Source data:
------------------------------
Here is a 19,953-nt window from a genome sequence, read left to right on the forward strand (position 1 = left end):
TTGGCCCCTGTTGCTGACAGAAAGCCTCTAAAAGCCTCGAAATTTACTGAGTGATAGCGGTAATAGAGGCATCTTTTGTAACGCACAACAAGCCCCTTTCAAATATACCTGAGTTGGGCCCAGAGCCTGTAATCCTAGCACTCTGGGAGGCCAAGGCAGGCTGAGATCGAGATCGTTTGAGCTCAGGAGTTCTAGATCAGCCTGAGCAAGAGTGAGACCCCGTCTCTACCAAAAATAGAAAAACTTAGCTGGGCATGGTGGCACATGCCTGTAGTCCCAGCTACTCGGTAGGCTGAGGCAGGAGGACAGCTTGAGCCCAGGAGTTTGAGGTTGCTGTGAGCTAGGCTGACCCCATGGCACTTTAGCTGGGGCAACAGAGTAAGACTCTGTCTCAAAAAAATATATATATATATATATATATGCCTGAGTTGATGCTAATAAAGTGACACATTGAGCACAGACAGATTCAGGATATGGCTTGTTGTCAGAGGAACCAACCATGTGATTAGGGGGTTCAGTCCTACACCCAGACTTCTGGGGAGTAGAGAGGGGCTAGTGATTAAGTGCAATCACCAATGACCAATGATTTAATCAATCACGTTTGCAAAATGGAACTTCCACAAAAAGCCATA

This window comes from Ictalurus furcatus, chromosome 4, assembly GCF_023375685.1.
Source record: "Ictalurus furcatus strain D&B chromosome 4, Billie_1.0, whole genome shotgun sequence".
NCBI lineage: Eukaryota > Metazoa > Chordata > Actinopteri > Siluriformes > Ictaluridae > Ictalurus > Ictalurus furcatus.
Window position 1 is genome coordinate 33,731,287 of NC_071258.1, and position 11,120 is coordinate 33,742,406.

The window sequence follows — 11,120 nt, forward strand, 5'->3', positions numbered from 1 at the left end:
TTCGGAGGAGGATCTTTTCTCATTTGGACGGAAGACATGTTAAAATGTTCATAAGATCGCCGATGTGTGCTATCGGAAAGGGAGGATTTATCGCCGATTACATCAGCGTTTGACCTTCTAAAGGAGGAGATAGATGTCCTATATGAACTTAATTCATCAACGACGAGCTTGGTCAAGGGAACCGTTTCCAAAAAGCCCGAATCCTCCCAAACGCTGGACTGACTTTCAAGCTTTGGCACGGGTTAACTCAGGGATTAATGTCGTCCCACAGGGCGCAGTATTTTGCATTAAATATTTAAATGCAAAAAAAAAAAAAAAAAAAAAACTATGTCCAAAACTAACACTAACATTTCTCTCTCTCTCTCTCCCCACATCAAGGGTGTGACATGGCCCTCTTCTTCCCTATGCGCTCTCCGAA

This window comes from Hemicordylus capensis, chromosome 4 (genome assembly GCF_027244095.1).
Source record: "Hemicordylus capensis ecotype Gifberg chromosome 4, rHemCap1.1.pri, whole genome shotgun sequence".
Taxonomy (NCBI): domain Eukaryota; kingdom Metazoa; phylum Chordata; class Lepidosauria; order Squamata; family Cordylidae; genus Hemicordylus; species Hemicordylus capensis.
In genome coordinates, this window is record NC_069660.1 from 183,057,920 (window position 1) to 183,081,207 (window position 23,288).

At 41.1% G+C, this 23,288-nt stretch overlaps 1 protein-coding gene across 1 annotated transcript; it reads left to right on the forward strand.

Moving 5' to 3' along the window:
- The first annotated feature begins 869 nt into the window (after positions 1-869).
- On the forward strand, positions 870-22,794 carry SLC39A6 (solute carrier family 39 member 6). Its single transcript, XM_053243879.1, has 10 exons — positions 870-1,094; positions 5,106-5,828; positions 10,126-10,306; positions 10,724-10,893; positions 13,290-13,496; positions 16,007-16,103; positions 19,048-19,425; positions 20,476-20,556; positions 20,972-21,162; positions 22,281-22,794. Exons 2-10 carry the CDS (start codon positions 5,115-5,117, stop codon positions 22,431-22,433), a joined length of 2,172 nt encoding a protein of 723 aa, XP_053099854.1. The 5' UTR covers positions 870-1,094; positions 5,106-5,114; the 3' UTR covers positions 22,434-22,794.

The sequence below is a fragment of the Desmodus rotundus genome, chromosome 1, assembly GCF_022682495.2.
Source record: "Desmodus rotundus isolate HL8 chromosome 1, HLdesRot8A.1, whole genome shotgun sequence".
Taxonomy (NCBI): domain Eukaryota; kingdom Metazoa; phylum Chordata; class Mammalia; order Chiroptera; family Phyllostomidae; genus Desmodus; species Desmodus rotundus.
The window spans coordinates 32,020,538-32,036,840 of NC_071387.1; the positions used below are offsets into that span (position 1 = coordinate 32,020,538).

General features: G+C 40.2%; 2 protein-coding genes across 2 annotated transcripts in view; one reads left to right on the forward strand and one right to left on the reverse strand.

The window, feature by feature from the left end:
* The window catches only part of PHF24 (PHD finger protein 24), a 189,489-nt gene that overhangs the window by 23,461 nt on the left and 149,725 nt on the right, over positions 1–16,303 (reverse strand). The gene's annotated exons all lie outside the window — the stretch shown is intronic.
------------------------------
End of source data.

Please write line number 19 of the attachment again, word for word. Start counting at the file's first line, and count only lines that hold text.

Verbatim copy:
Taxonomy (NCBI): domain Eukaryota; kingdom Metazoa; phylum Chordata; class Mammalia; order Chiroptera; family Phyllostomidae; genus Desmodus; species Desmodus rotundus.